I quite enjoyed Death in Venice last night. There was an odd moment, however, when the waiter came over to Aschenbach and asked him to sign a bill. The scene was done in English, in spite of the rest of the play being in German. Why? Aschenbach is German, and the waiter is Italian. Perhaps they wanted a foreign language, but one that would be better understood than Italian.
There is an incident in the novella where an Englishman warns Aschenbach about the cholera epidemic. In the scene in the play, however, the waiter flatly denies any health problems in Venice, so this clearly wasn't that. What is more, the scene was performed very quietly, almost in whispers.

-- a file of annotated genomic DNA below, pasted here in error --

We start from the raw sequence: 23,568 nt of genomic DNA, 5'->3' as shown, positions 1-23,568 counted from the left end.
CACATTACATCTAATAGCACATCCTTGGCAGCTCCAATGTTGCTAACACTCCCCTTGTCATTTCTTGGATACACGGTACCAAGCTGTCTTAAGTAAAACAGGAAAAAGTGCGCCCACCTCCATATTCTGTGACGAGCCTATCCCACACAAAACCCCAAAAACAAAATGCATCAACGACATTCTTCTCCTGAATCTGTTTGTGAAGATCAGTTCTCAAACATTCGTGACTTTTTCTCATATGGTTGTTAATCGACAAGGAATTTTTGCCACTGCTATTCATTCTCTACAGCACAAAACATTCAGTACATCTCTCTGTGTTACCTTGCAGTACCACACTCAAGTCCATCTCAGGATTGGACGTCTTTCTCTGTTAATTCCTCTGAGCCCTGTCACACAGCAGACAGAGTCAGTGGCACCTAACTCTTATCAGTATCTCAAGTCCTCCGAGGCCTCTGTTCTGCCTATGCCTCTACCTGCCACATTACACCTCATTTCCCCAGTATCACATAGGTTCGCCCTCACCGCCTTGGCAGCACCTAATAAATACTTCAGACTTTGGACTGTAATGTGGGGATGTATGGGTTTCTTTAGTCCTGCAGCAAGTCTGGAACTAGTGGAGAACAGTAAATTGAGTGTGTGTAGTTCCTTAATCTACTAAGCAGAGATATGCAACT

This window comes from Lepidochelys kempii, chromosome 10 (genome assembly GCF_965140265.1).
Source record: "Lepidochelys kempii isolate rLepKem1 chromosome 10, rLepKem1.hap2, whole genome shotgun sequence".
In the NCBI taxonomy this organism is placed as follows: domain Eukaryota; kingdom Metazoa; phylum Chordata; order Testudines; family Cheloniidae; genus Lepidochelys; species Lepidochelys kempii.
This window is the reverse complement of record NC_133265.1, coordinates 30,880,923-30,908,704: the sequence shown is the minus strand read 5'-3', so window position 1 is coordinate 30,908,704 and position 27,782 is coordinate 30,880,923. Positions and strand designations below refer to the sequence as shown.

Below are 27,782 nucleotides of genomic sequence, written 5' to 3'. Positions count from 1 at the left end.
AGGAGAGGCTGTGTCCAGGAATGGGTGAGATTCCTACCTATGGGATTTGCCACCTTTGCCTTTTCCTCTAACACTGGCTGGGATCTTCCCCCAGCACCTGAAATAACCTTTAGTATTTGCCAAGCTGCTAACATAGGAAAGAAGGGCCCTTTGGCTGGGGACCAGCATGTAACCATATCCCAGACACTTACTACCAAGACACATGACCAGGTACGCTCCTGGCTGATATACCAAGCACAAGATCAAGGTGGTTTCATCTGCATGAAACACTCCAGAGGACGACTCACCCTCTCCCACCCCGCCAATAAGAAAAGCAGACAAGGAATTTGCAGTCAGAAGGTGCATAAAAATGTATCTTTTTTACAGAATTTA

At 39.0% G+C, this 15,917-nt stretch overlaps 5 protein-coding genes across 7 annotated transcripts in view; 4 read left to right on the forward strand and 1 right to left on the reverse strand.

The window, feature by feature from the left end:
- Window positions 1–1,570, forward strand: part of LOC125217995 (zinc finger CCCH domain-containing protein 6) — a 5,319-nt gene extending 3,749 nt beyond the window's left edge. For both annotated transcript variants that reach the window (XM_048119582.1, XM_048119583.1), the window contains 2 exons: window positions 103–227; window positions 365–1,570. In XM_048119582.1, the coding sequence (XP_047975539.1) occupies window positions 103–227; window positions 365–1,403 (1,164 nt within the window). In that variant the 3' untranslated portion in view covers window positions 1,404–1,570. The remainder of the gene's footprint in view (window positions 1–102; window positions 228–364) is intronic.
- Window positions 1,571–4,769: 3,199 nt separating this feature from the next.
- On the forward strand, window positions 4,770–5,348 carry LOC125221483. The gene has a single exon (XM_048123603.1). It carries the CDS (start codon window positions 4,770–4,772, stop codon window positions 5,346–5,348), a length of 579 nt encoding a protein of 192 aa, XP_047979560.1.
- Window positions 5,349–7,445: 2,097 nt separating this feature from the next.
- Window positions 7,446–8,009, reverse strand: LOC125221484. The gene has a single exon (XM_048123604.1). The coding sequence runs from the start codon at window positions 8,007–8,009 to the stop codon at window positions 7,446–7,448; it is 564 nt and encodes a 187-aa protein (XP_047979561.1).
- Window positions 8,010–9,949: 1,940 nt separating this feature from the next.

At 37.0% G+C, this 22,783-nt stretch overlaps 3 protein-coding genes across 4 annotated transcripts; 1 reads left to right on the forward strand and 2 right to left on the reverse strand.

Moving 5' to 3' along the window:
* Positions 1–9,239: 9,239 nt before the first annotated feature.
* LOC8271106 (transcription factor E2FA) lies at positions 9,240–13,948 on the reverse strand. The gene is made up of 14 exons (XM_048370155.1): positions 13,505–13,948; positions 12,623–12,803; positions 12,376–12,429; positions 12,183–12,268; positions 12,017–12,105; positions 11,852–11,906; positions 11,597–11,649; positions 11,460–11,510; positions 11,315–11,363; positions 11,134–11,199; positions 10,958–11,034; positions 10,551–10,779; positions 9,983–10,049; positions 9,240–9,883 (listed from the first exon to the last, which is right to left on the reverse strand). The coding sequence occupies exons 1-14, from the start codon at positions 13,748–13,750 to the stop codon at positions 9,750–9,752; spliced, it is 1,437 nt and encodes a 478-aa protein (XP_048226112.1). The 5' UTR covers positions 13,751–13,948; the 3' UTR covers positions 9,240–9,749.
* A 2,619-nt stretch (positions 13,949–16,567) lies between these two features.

A woman in the back screamed out, "Lauter!" However, the actors had obviously been directed to speak that quietly, and the dialogue was not necessarily even meant to be understood.
There was a wonderful sequence at the end with some dancing Maenads, but I think I'll save writing about that for my review.